Salt in the Wound follows 3 main characters: Galahad, Elaine, and Fay. But their friends, Lance, Gwen, and Percy are also an important part of the story. Now, you might have noticed these peculiar names. And you would be right to assume it has something to do with the Arthurian legends. But before you think this is another retelling, it’s not. These are all given names, because 1) their real name is boring, 2) they wanted to express their shared love for those said legends, and it kind of fit with their group and their search for the Long Haired Priest’s treasure. And so, they named themselves after these beloved characters and their group became the Round Table. Until that is, it fell apart, but that’s not my story to tell.
There are two plotlines – one is Galahad and Elaine’s who want justice/revenge depending on who you ask and they are trying to track down those who crossed them. They definitely made an interesting pair, and I enjoyed their banter, although I never could see what Galahad saw in her.
On the other hand, we have Fay, who left the group earlier and tries to get her life together. But fighting addiction is not that easy, and going off on a quest in the wild on her own is probably not the smartest choice she could have made. But I think I still liked her chapters the best. Her struggles felt so real and poignant. It was easy to feel for her and root for her. Both she and the others are characters with depth and flaws and are overall pretty well-written.
I loved what little we learned about the world. The idea of a post-apocalyptic world where people leave in towns that need to be protected from rain, living in and around the ruins of our modern world. Well, the UK’s modern world, anyway. I also liked the idea of old mythical creatures walking on the earth again, although I’d have liked some more explanation, of how exactly these creatures came back to life, so to speak. And also about the rainwrights. While the idea is pretty neat, I found the worldbuilding lacking in places. That said, this was only the first book in the series, and Aeveryn’s choice was to focus more on setting up the characters themselves than the world, which worked for me overall. Then again, it might not be for those who like elaborate descriptions and all the details. I’m a simple girl, I believe that less is more.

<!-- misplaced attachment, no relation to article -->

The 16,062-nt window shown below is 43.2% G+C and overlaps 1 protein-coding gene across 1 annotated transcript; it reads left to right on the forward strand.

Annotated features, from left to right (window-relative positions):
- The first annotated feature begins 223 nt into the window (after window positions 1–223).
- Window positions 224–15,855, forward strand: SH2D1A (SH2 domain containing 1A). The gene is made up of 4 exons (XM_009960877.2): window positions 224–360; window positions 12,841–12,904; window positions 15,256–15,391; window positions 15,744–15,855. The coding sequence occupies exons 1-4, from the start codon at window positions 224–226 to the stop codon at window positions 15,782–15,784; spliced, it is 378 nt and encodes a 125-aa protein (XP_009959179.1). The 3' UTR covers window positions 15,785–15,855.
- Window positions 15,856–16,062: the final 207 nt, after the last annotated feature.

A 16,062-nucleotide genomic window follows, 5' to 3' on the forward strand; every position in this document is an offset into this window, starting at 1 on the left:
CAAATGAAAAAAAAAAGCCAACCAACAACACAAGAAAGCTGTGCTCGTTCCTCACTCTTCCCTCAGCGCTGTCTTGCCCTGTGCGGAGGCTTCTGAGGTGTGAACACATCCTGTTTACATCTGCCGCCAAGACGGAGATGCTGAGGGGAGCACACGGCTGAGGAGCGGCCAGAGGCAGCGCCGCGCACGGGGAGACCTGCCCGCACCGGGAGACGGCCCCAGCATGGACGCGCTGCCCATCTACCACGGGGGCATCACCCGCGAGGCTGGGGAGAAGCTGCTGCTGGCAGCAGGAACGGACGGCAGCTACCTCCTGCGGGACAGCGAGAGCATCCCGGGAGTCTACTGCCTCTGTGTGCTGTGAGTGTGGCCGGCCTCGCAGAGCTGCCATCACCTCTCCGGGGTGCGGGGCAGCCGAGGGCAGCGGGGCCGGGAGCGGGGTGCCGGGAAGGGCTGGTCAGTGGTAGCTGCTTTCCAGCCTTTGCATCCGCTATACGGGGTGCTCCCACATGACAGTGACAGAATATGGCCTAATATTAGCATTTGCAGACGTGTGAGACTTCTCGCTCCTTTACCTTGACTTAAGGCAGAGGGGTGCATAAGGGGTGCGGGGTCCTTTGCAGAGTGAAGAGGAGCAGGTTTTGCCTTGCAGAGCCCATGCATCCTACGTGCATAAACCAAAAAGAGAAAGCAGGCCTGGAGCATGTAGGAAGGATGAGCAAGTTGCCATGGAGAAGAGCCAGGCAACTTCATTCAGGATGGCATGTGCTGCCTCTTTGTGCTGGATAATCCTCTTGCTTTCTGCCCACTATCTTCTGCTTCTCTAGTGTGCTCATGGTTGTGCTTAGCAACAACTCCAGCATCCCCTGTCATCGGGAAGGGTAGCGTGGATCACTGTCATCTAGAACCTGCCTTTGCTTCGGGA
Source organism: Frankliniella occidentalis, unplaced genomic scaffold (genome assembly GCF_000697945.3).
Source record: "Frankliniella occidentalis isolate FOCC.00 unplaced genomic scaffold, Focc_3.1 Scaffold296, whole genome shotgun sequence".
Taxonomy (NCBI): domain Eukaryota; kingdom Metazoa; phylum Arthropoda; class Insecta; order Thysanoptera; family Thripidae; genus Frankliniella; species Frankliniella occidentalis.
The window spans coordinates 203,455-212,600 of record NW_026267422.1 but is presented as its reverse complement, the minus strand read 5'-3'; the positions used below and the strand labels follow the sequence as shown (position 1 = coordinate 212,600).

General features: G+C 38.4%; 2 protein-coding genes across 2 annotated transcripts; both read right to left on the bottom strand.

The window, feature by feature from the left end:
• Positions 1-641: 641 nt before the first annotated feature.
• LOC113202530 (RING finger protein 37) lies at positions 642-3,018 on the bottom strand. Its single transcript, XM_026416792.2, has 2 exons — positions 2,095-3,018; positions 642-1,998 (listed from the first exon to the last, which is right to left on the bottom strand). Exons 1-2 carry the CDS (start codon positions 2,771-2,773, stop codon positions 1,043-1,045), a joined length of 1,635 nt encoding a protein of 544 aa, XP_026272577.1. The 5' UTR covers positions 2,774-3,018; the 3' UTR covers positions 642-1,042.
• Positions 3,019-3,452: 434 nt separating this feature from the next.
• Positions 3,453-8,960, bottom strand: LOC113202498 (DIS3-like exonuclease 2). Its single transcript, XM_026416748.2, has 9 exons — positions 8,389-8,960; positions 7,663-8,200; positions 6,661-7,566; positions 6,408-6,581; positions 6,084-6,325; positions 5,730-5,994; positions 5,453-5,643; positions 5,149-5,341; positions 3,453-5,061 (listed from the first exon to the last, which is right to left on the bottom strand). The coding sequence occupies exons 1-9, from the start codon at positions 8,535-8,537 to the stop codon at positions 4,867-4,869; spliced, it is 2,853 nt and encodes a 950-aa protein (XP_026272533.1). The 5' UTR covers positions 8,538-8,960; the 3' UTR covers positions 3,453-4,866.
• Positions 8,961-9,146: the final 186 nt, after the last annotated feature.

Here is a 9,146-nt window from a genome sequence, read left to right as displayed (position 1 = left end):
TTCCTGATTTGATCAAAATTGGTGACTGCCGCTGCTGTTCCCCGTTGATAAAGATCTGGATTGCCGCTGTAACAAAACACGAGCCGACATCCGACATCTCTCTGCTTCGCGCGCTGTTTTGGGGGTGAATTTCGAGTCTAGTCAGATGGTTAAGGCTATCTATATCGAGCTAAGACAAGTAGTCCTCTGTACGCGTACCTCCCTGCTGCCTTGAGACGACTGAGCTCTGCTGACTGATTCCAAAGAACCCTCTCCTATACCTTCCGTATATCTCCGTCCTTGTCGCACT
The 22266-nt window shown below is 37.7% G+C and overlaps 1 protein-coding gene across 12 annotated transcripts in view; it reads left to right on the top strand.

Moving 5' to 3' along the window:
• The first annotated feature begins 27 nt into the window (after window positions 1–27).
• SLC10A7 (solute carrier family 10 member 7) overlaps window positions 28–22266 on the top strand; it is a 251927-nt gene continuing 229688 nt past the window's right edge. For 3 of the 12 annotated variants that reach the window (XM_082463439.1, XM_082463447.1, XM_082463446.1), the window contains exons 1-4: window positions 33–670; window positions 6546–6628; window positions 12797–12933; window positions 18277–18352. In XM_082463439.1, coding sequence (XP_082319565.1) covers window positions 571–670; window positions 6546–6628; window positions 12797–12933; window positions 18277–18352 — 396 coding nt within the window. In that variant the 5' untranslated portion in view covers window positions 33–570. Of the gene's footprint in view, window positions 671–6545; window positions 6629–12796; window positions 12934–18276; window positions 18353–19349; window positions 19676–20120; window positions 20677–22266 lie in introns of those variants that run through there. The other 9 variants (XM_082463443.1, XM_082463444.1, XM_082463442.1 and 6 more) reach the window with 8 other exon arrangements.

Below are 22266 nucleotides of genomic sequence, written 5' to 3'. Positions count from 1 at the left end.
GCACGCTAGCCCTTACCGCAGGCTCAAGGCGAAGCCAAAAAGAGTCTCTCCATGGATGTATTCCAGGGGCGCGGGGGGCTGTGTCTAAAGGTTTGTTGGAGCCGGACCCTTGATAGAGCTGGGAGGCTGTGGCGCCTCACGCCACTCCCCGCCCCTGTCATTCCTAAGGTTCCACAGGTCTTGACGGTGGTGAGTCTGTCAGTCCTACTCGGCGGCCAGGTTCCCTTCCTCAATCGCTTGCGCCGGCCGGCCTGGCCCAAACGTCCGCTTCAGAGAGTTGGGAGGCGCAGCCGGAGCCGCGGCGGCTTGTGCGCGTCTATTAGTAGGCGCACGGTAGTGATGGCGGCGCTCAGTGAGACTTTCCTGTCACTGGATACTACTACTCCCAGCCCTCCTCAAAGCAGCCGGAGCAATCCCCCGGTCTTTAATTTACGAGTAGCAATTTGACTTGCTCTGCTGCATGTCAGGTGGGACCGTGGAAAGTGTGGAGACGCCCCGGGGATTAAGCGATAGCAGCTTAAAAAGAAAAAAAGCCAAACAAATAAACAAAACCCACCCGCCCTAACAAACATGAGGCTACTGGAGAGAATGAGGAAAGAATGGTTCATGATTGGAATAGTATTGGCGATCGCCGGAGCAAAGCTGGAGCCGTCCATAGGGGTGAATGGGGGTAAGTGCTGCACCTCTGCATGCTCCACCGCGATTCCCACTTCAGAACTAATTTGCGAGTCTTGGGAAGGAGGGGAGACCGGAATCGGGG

For a long time, I wondered if Salt in the Wound could fit the grimdark genre. It’s not necessarily what you would expect from a grimdark novel. The characters don’t parade around neck-deep in shit and blood and gore (well, there is not much of those until the last 4th or so of the book, but then there is plenty). On the other hand, one of them is battling addiction, the other experiences a loss that would be hard to deal with for anyone, and the third is trying to come to terms with betrayal. Not knowing the biggest blow is still left to be dealt. Salt in the Wound is heavy, in the sense that it shows the uglier side of humanity. Most of the characters are on the morally grey side of the spectrum and it doesn’t get any better as we head toward the end. And it’s always a pleasure when an author gets to surprise you with how they are going with the plot.
Whoops, I got very rambly here, so probably better to wrap it up. Salt in the Wound is a very promising debut novel from Benjamin Aeveryn. Sure, it needs its edges to get smoothed, and a little bit more meat on the worldbuilding, but he got the vibe down and his characters are very relatable, if not necessarily likable. Aeveryn got something special and very imaginative here, so definitely worth keeping an eye on him and the later books in the Rainfallen series.